Nokia CEO on MeeGo: There's No Turning Back

Nokia just gave us a look at their new N9 running MeeGo. It looks great, except that it's dead on arrival. But just in case you were unsure about Nokia's future plans, CEO Stephen Elop basically confirmed it's all over.

In an interview with Finnish newspaper Helsingin Sanomat, the Nokia headman and former Microsoft executive stated that, even if the N9 turns out to be a hit, Nokia's energies will be spent on Windows Phone technology. The troubled company will also focus on developing software to make their phones stand out in the handset market, echoing sentiments he expressed back in February. Good luck you guys. [Helsingen Sanomat via Engadget]



Jeff Kibuule

The Engadget comments are quite silly at best and frustrating at worst.

Simply put, Elop has it correct. It really doesn't matter how successful the N9 is because everyone wants to measure it by unit sales (short term success) and not the development of the ecosystem (long term success). Sales can be taken away from you (see RIM's recent report on their Blackberry sales) but ecosystems live on for much longer. Everyone knows that Nokia builds excellent hardware but their software is so-so at best. What makes people think that it will create better development tools than Microsoft? What makes people think that it will line up the retail deals in the US so you can buy music, movies and TV shows? What makes the N9 different from webOS on a fundamental level?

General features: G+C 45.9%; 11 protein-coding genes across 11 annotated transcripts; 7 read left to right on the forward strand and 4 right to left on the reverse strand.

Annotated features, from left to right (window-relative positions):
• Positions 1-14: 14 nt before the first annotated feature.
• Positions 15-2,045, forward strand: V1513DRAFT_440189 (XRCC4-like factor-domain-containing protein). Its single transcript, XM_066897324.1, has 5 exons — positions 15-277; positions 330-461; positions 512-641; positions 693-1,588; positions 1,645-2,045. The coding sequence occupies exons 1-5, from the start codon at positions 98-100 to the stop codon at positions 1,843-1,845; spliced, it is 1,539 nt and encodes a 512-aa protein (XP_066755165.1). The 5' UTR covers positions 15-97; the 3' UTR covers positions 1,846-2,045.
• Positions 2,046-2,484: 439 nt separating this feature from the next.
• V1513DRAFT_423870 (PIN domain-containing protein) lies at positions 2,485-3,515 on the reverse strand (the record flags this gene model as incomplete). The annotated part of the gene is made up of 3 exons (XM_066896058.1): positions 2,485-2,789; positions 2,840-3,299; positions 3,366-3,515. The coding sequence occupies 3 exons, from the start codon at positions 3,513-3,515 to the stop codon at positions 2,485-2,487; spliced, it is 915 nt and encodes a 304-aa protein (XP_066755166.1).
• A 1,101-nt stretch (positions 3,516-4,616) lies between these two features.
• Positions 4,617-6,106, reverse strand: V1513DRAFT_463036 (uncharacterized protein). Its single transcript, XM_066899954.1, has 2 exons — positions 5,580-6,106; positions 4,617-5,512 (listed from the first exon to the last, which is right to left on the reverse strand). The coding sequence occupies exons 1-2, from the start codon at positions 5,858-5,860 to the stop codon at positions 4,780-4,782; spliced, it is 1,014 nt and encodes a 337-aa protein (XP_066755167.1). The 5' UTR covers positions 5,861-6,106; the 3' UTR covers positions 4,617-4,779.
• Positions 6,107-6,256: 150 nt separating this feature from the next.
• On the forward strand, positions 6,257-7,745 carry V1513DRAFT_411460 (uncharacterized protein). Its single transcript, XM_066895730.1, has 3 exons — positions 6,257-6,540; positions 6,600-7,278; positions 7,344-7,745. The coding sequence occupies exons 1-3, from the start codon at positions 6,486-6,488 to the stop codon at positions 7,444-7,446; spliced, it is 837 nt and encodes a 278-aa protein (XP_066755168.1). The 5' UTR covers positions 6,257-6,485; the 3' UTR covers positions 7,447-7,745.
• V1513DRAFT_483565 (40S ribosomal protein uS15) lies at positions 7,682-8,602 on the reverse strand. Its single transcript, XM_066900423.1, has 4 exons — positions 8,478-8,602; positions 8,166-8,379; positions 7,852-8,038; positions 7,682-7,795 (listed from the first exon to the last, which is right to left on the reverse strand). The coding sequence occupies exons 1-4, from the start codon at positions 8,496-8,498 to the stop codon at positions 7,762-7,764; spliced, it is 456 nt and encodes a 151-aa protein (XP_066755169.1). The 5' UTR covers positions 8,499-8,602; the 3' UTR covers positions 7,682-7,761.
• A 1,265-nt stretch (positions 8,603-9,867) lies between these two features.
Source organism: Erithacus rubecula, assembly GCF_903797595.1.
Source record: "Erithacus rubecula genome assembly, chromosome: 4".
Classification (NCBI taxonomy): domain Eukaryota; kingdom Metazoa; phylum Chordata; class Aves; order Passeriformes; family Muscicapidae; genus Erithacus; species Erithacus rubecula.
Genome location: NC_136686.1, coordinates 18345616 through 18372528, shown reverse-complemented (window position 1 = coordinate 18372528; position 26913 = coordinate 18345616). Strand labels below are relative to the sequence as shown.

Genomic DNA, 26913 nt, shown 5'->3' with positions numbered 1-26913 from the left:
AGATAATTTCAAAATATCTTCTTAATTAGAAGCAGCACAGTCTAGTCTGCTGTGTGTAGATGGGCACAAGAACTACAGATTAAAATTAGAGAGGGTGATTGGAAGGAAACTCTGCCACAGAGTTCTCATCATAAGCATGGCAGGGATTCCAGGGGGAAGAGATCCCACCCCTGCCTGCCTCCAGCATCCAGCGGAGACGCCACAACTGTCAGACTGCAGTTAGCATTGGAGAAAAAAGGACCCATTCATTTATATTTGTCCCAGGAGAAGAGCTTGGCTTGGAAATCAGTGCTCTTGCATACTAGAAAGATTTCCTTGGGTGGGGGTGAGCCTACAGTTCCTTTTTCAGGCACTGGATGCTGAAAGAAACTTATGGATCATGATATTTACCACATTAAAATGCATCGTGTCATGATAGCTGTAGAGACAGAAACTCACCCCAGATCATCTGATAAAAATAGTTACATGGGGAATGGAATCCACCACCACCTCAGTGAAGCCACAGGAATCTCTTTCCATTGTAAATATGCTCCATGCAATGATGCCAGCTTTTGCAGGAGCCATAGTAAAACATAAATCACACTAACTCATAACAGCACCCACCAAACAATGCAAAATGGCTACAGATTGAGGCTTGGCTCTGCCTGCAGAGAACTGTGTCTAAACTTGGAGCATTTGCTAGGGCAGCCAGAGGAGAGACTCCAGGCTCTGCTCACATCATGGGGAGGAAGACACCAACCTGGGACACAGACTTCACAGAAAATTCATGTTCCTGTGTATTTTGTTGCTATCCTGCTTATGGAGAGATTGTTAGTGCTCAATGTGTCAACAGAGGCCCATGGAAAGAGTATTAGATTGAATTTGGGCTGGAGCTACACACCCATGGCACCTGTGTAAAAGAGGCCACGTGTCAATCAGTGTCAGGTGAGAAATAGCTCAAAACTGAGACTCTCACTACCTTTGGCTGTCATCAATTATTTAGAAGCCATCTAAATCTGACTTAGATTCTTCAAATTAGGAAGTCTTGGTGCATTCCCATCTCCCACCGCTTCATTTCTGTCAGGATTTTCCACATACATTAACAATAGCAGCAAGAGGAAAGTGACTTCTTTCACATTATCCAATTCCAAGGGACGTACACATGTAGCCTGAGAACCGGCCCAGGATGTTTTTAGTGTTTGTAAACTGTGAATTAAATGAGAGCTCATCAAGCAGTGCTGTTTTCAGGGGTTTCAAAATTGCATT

Everyone says that webOS is probably one of the best mobile operating systems out there, but it hasn't become all the rage since it's release. Why? Sure, the hardware is a major contributing factor, but even if that were fixed, you'd be left with a device that would have ONLY succeeded in a world where the iPhone doesn't exist.

The reason why people buy iPhones, iPod Touches, and iPads is because of the ecosystem Apple has developed. Any app you've bought for your iPhone will work on your iPod Touch or iPad. Any song, movie or TV show you've purchased from iTunes will work. Or books from the iBookstore. Or having first-class podcast support. It's a very, very strong ecosystem which Nokia knows Microsoft is far closer to achieving than their own company ever would be.

People need to stop thinking that only having nice hardware/software will save your butt today. This isn't 2006. The iPhone showed that you need ALL your ducks in a row to win at this game.